Pioneer Potluck: About… Nick names

  • By Grannie Annie
  • Wednesday, January 7, 2015 3:16pm
  • LifeFood

On The Farm In Northern Colorado

1940’S 

Dads name was John Melvin McClure Sr. 

Moms name was Loretta Edith Cogswell McClure

Dad had a knack for nick names. I am the oldest of five. I have two brothers and two sisters. Dad did not like my first name – so on a few occasions he called me “Molly Ann” but not in front of Mom, because her Mom named me Edith Ann. Dad sometimes referred to me as “Cotton Top.” I had white fuzzy hair until I was about 7. My friends call me Ann or Annie. My good friends affectionately call me “Annie-Banannie.” or “Annie B.” Then I became a Grandma, now I am Grannie Annie. Absolutely NO ONE called me Edith Ann except my Grandma Cogswell, who named me, AND the Social Security! I once asked Grandma WHY she name me Edith Ann? She looked at me very seriously and said “I could have named you Freda Louise, after me!” I never asked her again!! We lived in Eagle River when Lilly Tomlin played Edith Ann in the big rocking chiar, while sucking her thumb. My kids really joked with me about my name. 

Dad named his oldest son, my older-younger brother, (a year younger than me,) John Melvin McClure Jr. But he actually called him “Butch.” Mom and the rest of us called him “Sonny.” His name was Johnny in High School and now he (and I) in our 70’s, has become John. 

My older-little, sister Ginger, has a very pretty name, Virginia Ruth. Not many call her Virginia in our family. She will always, with much affection, be known as Ginger or Aunt Ginger. My Dad for some reason, again with much affection in his voice, named her ” Squeaky.” We called her “Squeaky-ma-jew” when I was in grade school, thinking of the brave Indian woman, “Saca-jew-Whee-a” Ginger never minded and always smiled when she was beckoned.

My little-little sister, with another very pretty name, Elaine Mary, became “Laney” and is know by her nieces and nephews as Aunt Laney. I love her name and have always referred to her as Elaine.

My little-little brother’s name is James David known as Jimmy when he was younger, but now is Jim. But once in a while, I can recall my Mom, in a rather loud voice, calling him “James David!”  

I referred to my Dad and Mom as “John and Loretta” because all of their friend did! One day Dad bent over, looking into my 6 year old eyes and gentle but firmly told me I was to say “Dad and Mom, NOT John and Loretta.” I took that very seriously and corrected my good friend Jeannie Bush, when her parents Max and Clara Mae came to visit us. She referred to them as “John and Loretta,” and I corrected her, telling her “that’s Mom and Dad.” And so Jeannie started calling them “Mom and Dad!” It sure gets confusing when you are little and trying to please!! 

God Bless Our United States of America!

 

More in Life

Fresh dinner rolls made without the addition of dairy. (Photo by Tressa Dale/Peninsula Clarion)
Baking for everyone

Dinner rolls skip the dairy, but not the flavor

Virginia Walters (Courtesy photo)
Life in the Pedestrian Lane: ‘Tis the Season

The Kenai Community Library has always been one of the stars in the crown of the community.

Homer News Ben Mitchell, left, serves spaghetti to helper Pat Wells in the kitchen at a past Share the Spirit spaghetti feed. (Michael Armstrong/Homer News file)
Looking to share some holiday spirit? Here’s how

Share the Spirit serves the Homer community by donating food, essential needs and Christmas presents.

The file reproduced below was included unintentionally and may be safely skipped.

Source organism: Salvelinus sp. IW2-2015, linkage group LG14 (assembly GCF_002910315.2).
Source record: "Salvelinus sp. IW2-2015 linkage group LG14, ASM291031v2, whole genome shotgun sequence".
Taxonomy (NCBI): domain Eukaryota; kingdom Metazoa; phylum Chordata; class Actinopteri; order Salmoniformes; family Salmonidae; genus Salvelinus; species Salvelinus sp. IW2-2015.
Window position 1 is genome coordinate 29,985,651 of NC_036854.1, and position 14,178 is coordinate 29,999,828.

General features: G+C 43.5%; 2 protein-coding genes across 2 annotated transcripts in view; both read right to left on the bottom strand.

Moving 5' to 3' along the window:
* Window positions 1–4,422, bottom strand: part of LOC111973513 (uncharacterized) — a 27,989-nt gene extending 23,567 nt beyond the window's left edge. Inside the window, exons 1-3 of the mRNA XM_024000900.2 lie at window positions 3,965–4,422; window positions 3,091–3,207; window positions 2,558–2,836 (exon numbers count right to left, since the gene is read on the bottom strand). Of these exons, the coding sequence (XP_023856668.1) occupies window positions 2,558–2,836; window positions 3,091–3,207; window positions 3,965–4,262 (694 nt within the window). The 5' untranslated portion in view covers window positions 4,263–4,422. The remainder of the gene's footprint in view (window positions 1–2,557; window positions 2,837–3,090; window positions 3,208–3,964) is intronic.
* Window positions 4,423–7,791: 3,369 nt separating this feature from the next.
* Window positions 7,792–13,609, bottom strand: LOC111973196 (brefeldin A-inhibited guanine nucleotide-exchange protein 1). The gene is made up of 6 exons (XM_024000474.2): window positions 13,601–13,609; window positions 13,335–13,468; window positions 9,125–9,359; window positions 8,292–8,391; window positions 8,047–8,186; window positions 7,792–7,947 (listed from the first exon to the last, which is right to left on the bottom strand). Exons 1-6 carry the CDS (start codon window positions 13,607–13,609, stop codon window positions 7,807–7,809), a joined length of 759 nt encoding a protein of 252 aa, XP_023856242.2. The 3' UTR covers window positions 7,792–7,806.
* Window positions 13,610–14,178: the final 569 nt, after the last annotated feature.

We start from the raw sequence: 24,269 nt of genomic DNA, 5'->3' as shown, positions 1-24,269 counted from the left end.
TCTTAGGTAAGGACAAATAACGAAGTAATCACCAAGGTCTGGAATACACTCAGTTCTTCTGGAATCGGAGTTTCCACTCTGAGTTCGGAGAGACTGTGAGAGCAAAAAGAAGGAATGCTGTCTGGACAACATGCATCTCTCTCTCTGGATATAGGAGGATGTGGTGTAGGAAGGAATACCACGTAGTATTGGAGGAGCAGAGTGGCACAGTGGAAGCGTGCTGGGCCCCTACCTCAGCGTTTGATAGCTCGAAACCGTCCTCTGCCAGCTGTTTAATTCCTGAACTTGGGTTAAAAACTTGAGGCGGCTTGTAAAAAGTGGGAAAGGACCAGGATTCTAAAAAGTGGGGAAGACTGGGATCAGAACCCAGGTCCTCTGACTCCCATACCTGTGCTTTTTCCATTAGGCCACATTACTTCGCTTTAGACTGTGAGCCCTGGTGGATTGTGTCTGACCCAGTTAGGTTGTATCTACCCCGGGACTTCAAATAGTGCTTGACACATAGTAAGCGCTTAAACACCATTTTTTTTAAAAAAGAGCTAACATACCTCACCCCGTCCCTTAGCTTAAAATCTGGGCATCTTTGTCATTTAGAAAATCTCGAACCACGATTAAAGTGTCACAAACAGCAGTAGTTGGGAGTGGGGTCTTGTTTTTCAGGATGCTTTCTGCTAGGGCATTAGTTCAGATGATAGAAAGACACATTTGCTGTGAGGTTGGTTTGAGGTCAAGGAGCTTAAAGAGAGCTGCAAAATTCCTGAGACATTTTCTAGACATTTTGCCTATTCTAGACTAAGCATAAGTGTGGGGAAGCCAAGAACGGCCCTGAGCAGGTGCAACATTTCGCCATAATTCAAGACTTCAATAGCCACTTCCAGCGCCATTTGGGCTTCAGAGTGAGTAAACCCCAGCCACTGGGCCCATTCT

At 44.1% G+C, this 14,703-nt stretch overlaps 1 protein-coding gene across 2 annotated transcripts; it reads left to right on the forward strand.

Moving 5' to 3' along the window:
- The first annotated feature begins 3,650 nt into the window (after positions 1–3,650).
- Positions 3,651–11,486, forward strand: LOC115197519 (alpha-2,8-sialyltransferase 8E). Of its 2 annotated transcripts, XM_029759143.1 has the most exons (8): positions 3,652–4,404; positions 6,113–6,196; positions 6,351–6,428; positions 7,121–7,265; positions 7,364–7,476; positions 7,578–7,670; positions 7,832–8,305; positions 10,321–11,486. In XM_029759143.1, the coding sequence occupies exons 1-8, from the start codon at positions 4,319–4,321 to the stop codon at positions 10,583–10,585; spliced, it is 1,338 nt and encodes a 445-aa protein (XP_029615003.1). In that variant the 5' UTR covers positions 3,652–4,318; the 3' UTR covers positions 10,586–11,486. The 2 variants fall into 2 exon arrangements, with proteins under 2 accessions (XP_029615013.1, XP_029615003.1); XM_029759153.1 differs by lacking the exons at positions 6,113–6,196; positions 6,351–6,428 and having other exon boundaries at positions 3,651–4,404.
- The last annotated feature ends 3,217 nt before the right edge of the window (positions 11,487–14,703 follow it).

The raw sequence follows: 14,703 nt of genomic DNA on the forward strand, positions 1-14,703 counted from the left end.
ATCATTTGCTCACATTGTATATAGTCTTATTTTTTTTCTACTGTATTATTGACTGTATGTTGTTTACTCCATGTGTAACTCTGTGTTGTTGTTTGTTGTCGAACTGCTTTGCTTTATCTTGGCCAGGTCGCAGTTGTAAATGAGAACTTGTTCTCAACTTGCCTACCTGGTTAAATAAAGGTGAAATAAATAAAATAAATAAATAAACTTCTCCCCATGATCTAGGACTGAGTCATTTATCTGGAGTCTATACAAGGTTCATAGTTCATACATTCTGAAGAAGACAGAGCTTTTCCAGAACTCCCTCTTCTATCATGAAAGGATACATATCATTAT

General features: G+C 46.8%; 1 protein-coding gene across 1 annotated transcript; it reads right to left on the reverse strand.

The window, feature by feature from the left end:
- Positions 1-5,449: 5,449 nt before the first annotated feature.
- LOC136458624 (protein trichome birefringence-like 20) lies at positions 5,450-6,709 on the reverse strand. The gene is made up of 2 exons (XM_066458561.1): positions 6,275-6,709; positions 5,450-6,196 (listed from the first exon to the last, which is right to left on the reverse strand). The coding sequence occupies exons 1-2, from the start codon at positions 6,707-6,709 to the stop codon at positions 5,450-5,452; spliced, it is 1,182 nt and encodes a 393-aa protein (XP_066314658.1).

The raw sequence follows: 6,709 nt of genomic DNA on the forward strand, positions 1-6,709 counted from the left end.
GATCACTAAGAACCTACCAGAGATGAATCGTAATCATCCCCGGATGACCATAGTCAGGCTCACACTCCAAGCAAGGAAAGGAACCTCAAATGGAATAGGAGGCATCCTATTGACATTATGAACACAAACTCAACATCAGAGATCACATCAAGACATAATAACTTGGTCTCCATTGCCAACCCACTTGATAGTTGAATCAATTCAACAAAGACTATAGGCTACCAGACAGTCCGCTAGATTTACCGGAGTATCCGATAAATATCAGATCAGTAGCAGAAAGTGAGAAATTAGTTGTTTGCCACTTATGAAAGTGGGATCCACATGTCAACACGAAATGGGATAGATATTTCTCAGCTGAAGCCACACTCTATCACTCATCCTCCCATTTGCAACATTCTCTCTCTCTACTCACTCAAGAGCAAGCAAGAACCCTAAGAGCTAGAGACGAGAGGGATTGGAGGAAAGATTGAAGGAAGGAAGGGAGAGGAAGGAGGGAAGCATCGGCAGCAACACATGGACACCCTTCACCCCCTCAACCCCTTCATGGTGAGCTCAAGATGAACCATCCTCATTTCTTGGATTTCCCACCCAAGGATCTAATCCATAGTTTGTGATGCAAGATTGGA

Appease your child’s picky palate with these tasty Tater Tots. (Photo by Tressa Dale/Peninsula Clarion)
On the strawberry patch: Tots to be thankful for

Two years ago, I spent the entirety of Thanksgiving Day in my green rocking chair, cradling my newborn son.

File
Minister’s Message: Keep in step

Sometimes it takes going half way around the world to learn how to “keep in step” as I journey.

Shelli and Mike Gordon pose in October 2011 at their Halibut Cove, Alaska, home in an Alaska Gothic version of Grant Wood’s “American Gothic” painting. (Photo courtesy of Mike Gordon)
‘Dagnabit’ features tales of ’80s wild Alaska

Gordon’s second book also tells of Ruben Gaines, creator of Chilkoot Charlie.

Before boiling, this handmade pasta is rolled, cut and tossed in flour to keep from sticking. (Photo by Tressa Dale/Peninsula Clarion)
On the strawberry patch: Pasta by hand

Learning one of the most important task of the Italian kitchen: making the pasta.

Will Morrow (courtesy)
The Great Thanksgiving dessert debate

Our holiday gathering is going to be smaller than it sometimes is, and it was argued that we didn’t need two desserts.

Dianne Spence-Chorman’s “Fig Study” is one of the works showing in the Homer Council on the Arts “Fun wtih 5x7” show through Dec. 22, 2021, at the gallery in Homer, Alaska. (Photo by Michael Armstrong/Homer News)
‘Fun with 5×7’ offers affordable art

HCOA annual art show presents art in a variety of media, all in 5x7 format.

Make pumpkin chocolate chip with cinnamon buttercream cupcakes for a decadent fall treat. (Photo by Tressa Dale/Peninsula Clarion)
On the strawberry patch: In honor of ‘Cupcake Mondays’

Pumpkin chocolate chip with cinnamon buttercream cupcakes brighten up the dreariest of work.

Nick Varney
Nick Varney
Unhinged Alaska: Back off, Zeus

If this wet-n-warm, freeze, then start again, continues much longer, Kachemak Drive will need a complete redo.

The cover of Tom Kizzia’s book, “Cold Mountain Path,” published by Porphyry Press in October 2021. (Photo provided)
‘Cold Mountain Path’ explores ghost town history of McCarthy

Kizzia’s book looks at McCarthy history from 1938 to the town’s revival as a tourist destination.